One other character that has to be mentioned is, of course, Commander Ian Fleming, who takes the credit for setting up 30AU; the idea that inspired the creation of 'T-Force'. Commander Fleming does not take centre stage here, which is as it should be. The aftermath chapter does go into more detail about the Bond books and where Fleming appears to have drawn his inspiration from. The points are not laboured though, and there is a great deal more to the aftermath than this.
To sum up, a very surprising, readable story WHICH IS NOT BORING AT ALL! The book has a few minor flaws as described, which is the only reason it didn't get 5*. I fancy myself as being pretty well-read as concerns WW2, but this was a whole new story for me and one that I feel very privileged to have read.
on 15 August 2011
Beginning with the swift formation of the elite unit toward the end of WWII, 'T-Force' details the evolution of this force and some related units as they attempt to rapidly and safely secure German industrial and military secrets, locations and people (everyone from workers to cutting-edge research scientists).
Well researched and packed with wondrous stories, I learnt a lot about what it meant to be involved in the military toward the end of the war. This is definitely a history book, but in many places it reads like a novel.
To hear what's great about this book, read the 5-star reviews: they are correct and I will not repeat them. Here's what I thought could have been improved...
The personal stories make this a great read, but the technical information is slightly limited and I would have loved it if Longden had gone into greater detail when describing what became of a number of the findings and what technologies they helped bring to existence in the post-war world.
Overall the book could have done with some tighter editing, too: a number of points were often repeated, almost verbatim. It was slightly confusing at times when an entire paragraph was almost identical to one I had read the previous day. Not a showstopper in terms of reading and enjoying this book, but it would have been nice if my 'flow' hadn't been disturbed by these anomalies.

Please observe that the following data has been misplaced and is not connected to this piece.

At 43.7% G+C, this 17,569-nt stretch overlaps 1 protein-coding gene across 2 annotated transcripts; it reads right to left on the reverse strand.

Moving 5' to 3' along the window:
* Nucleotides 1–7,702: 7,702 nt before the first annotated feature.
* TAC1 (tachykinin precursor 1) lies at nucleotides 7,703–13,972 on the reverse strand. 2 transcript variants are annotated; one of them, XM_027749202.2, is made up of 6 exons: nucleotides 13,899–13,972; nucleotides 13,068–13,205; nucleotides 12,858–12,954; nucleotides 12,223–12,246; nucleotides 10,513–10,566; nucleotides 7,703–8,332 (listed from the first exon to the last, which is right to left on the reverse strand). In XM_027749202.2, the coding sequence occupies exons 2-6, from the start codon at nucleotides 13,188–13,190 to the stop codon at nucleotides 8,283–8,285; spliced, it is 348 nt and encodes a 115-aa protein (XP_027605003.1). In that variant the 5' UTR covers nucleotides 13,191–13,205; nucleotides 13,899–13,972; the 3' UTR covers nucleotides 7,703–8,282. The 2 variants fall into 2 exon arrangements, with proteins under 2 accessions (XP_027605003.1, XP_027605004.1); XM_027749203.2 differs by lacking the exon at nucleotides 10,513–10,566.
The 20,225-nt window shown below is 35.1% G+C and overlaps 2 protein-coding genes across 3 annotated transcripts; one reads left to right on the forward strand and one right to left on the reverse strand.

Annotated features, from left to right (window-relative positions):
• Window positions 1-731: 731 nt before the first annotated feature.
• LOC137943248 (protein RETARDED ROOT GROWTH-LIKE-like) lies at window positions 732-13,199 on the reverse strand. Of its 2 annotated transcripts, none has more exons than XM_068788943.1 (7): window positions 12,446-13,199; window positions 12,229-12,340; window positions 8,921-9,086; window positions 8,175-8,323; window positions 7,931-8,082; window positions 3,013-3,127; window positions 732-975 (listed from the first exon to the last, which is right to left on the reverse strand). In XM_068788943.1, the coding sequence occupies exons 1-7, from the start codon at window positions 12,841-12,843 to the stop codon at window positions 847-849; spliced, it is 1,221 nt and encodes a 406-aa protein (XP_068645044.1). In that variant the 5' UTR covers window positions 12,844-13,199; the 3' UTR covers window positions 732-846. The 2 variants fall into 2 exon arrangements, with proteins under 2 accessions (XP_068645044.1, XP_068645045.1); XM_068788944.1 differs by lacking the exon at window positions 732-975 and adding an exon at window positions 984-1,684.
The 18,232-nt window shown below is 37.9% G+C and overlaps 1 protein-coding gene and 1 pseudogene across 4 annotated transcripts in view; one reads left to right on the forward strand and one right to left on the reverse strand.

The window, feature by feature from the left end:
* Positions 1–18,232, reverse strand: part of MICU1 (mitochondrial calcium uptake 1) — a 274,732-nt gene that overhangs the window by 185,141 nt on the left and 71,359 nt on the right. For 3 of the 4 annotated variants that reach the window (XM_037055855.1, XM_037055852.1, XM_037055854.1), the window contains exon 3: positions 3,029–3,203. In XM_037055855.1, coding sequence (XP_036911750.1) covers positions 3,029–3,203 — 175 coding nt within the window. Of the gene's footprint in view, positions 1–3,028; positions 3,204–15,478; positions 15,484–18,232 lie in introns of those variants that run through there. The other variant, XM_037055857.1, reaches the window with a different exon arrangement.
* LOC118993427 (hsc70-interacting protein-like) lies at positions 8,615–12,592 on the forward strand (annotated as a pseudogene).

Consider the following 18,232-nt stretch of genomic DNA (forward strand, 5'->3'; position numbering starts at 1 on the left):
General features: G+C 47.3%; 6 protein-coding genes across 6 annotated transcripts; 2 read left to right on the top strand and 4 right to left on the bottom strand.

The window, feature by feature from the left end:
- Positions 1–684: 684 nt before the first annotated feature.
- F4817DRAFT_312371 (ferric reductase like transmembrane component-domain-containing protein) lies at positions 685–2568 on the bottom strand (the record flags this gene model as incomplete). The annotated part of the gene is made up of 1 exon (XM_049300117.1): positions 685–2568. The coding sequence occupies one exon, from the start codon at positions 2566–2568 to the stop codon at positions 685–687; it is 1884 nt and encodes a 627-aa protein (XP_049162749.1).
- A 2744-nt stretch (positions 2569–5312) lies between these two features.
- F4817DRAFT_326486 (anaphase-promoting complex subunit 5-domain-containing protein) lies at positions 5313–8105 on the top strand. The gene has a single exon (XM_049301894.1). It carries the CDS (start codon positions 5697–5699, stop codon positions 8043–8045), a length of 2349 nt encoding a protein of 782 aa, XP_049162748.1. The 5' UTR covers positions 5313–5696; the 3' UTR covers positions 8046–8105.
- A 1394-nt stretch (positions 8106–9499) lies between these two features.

on 15 August 2013
Having read the published stories on Operations Alsos and Paperclip this is a book that fills in the British side of the story. Excellently researched and referenced. An absolutely great read for anyone interested in this period of history
on 8 November 2012
I have just finished reading this. It had me absorbed on many train journeys. The facts revealed gave me a new understanding of how we looted Germany after the Second World War; quick reparations. One piece of information that shocked me was the revelation of how our chemical warfare people abused animals. The Germans did too, but also used humans.The author has done an enormous amount of work, and I'm grateful to him for it.
The only criticism of the book is that the style is sometimes ponderous, reading like an official report. The use of inverted commas for words which are in everyday use is irritating. Nevertheless, a fine book.